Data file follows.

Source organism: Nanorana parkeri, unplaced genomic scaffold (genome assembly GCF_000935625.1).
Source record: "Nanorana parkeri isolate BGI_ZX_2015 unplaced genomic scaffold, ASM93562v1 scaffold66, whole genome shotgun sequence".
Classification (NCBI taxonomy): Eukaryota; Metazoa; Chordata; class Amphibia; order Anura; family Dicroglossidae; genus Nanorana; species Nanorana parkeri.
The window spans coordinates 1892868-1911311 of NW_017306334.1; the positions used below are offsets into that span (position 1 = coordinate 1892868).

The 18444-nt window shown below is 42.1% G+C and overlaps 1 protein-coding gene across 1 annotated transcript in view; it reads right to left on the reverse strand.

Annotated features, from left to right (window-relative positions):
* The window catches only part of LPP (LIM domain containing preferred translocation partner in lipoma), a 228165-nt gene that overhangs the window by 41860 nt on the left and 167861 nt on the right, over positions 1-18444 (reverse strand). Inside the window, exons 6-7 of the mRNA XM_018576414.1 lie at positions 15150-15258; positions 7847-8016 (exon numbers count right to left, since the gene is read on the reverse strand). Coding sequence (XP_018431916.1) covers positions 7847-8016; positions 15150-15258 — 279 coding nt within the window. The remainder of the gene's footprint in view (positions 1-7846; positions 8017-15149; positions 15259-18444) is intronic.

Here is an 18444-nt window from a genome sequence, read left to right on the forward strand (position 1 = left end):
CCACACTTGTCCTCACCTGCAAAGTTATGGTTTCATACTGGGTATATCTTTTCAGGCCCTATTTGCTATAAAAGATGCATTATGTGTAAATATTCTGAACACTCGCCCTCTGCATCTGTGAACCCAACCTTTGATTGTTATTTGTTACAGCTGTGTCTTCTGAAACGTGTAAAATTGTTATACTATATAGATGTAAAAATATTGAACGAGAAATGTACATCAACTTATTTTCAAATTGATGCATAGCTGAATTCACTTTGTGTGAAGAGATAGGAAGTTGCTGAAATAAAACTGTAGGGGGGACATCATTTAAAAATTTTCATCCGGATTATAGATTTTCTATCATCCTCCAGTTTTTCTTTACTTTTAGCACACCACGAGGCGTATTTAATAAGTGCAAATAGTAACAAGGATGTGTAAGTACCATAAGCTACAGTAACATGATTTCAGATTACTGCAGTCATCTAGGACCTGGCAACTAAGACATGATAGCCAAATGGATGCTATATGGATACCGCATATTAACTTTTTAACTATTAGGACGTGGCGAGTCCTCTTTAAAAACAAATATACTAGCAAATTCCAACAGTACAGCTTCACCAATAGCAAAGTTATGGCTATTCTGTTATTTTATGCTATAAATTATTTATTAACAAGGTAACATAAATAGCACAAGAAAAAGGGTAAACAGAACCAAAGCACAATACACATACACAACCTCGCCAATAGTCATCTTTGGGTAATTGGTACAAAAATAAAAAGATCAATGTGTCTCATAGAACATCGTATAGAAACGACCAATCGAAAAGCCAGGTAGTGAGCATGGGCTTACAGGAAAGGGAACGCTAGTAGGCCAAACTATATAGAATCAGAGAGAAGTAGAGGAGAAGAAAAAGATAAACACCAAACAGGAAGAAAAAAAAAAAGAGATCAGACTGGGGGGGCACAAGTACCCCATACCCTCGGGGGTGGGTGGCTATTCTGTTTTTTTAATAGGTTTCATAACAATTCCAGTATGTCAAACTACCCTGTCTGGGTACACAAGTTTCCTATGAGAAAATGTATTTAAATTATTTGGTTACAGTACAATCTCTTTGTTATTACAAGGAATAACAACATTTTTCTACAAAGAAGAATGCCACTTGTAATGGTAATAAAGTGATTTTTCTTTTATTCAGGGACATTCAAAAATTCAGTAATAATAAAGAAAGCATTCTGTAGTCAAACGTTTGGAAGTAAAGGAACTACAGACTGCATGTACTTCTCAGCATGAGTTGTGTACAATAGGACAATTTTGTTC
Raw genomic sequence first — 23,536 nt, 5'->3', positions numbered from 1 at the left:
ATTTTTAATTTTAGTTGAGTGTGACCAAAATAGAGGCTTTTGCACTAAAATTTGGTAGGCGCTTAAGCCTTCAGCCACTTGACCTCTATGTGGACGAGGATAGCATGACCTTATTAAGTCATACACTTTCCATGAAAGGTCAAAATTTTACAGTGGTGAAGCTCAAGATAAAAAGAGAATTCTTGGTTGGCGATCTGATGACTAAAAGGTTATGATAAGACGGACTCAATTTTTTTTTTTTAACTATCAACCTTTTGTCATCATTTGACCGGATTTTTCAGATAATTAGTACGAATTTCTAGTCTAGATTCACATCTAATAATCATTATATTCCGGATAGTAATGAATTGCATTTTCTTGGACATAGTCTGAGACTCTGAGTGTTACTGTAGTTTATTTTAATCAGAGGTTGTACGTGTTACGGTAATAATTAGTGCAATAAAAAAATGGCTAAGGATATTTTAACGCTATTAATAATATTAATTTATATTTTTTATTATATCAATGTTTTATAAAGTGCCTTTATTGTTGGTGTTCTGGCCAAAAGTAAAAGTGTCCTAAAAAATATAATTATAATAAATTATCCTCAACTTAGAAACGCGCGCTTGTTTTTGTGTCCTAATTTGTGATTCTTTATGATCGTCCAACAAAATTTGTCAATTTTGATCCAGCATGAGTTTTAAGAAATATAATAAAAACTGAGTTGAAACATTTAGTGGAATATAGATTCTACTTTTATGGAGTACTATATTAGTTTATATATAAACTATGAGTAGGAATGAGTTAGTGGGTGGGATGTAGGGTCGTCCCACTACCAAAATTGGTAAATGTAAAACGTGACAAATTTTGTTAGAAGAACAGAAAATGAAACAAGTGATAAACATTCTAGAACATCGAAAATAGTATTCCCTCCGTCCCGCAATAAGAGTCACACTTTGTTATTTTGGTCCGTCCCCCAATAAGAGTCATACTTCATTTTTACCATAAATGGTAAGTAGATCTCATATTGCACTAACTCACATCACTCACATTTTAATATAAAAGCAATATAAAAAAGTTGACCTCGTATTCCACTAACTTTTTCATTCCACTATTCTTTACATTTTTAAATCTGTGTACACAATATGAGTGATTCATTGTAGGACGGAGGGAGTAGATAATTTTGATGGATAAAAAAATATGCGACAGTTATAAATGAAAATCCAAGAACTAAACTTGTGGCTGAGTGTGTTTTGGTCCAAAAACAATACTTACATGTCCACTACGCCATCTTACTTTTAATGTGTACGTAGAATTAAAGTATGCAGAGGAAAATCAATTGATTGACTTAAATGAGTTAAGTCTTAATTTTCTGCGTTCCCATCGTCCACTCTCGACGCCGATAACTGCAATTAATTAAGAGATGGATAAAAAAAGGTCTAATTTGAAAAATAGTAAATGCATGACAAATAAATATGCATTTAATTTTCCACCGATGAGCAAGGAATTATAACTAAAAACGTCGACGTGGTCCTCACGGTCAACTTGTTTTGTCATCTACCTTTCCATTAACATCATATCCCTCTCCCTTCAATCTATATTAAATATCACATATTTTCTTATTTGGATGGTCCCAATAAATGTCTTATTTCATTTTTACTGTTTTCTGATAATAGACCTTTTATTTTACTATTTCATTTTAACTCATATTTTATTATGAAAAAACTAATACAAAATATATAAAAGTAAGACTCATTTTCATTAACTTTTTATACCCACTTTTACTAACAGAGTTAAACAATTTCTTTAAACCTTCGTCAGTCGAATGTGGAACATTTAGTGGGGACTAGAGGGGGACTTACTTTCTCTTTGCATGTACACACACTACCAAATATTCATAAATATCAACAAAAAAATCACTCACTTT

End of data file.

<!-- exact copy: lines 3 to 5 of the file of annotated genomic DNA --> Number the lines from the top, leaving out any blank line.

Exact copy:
Classification (NCBI taxonomy): Eukaryota; Metazoa; Chordata; class Amphibia; order Anura; family Dicroglossidae; genus Nanorana; species Nanorana parkeri.
The window spans coordinates 1892868-1911311 of NW_017306334.1; the positions used below are offsets into that span (position 1 = coordinate 1892868).

The 18444-nt window shown below is 42.1% G+C and overlaps 1 protein-coding gene across 1 annotated transcript in view; it reads right to left on the reverse strand.